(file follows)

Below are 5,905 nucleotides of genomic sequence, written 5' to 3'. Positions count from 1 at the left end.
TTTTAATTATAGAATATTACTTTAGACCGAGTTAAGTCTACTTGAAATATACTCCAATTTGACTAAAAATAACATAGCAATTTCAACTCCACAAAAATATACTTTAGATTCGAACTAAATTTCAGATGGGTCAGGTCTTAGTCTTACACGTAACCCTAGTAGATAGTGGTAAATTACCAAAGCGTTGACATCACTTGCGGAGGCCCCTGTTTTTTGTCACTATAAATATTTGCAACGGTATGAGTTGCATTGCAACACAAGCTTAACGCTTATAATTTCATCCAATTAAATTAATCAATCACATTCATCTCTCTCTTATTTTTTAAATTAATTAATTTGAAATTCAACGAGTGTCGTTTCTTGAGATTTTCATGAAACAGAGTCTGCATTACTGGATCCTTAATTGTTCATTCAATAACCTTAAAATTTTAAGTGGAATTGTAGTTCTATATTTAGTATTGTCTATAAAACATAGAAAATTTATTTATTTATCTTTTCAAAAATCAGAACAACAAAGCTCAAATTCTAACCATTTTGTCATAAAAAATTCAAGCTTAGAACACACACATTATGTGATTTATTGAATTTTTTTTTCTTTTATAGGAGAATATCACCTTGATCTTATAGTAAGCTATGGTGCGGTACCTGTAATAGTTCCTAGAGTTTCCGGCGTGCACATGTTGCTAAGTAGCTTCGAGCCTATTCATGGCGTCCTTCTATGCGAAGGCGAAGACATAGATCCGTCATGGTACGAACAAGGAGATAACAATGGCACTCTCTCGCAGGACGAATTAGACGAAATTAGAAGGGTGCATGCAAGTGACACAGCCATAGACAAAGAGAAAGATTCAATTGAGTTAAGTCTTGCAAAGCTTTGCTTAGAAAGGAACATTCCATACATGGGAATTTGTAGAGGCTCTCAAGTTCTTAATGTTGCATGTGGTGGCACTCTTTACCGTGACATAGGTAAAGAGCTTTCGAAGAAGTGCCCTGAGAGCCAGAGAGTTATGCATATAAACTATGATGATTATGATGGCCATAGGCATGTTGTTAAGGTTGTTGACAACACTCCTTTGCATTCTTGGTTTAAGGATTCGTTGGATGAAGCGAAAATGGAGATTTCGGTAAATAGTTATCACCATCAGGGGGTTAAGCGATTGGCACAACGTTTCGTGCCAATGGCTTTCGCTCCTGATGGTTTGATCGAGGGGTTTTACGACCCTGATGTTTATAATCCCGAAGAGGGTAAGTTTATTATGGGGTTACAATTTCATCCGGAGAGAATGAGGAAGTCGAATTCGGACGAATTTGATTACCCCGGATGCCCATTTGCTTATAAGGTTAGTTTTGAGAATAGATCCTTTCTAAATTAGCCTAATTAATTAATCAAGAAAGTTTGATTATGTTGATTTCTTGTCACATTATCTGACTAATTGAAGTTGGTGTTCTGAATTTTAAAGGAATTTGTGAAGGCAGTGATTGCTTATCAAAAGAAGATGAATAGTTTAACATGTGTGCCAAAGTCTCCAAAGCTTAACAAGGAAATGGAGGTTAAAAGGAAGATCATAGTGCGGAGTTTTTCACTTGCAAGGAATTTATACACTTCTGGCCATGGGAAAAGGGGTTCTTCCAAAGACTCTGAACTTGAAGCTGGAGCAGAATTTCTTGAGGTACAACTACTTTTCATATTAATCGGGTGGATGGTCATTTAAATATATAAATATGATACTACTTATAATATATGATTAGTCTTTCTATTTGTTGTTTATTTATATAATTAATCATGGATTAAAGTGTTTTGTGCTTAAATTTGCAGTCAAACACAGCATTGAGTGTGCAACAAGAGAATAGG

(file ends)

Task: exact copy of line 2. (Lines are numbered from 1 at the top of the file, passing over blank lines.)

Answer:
TTTTAATTATAGAATATTACTTTAGACCGAGTTAAGTCTACTTGAAATATACTCCAATTTGACTAAAAATAACATAGCAATTTCAACTCCACAAAAATATACTTTAGATTCGAACTAAATTTCAGATGGGTCAGGTCTTAGTCTTACACGTAACCCTAGTAGATAGTGGTAAATTACCAAAGCGTTGACATCACTTGCGGAGGCCCCTGTTTTTTGTCACTATAAATATTTGCAACGGTATGAGTTGCATTGCAACACAAGCTTAACGCTTATAATTTCATCCAATTAAATTAATCAATCACATTCATCTCTCTCTTATTTTTTAAATTAATTAATTTGAAATTCAACGAGTGTCGTTTCTTGAGATTTTCATGAAACAGAGTCTGCATTACTGGATCCTTAATTGTTCATTCAATAACCTTAAAATTTTAAGTGGAATTGTAGTTCTATATTTAGTATTGTCTATAAAACATAGAAAATTTATTTATTTATCTTTTCAAAAATCAGAACAACAAAGCTCAAATTCTAACCATTTTGTCATAAAAAATTCAAGCTTAGAACACACACATTATGTGATTTATTGAATTTTTTTTTCTTTTATAGGAGAATATCACCTTGATCTTATAGTAAGCTATGGTGCGGTACCTGTAATAGTTCCTAGAGTTTCCGGCGTGCACATGTTGCTAAGTAGCTTCGAGCCTATTCATGGCGTCCTTCTATGCGAAGGCGAAGACATAGATCCGTCATGGTACGAACAAGGAGATAACAATGGCACTCTCTCGCAGGACGAATTAGACGAAATTAGAAGGGTGCATGCAAGTGACACAGCCATAGACAAAGAGAAAGATTCAATTGAGTTAAGTCTTGCAAAGCTTTGCTTAGAAAGGAACATTCCATACATGGGAATTTGTAGAGGCTCTCAAGTTCTTAATGTTGCATGTGGTGGCACTCTTTACCGTGACATAGGTAAAGAGCTTTCGAAGAAGTGCCCTGAGAGCCAGAGAGTTATGCATATAAACTATGATGATTATGATGGCCATAGGCATGTTGTTAAGGTTGTTGACAACACTCCTTTGCATTCTTGGTTTAAGGATTCGTTGGATGAAGCGAAAATGGAGATTTCGGTAAATAGTTATCACCATCAGGGGGTTAAGCGATTGGCACAACGTTTCGTGCCAATGGCTTTCGCTCCTGATGGTTTGATCGAGGGGTTTTACGACCCTGATGTTTATAATCCCGAAGAGGGTAAGTTTATTATGGGGTTACAATTTCATCCGGAGAGAATGAGGAAGTCGAATTCGGACGAATTTGATTACCCCGGATGCCCATTTGCTTATAAGGTTAGTTTTGAGAATAGATCCTTTCTAAATTAGCCTAATTAATTAATCAAGAAAGTTTGATTATGTTGATTTCTTGTCACATTATCTGACTAATTGAAGTTGGTGTTCTGAATTTTAAAGGAATTTGTGAAGGCAGTGATTGCTTATCAAAAGAAGATGAATAGTTTAACATGTGTGCCAAAGTCTCCAAAGCTTAACAAGGAAATGGAGGTTAAAAGGAAGATCATAGTGCGGAGTTTTTCACTTGCAAGGAATTTATACACTTCTGGCCATGGGAAAAGGGGTTCTTCCAAAGACTCTGAACTTGAAGCTGGAGCAGAATTTCTTGAGGTACAACTACTTTTCATATTAATCGGGTGGATGGTCATTTAAATATATAAATATGATACTACTTATAATATATGATTAGTCTTTCTATTTGTTGTTTATTTATATAATTAATCATGGATTAAAGTGTTTTGTGCTTAAATTTGCAGTCAAACACAGCATTGAGTGTGCAACAAGAGAATAGG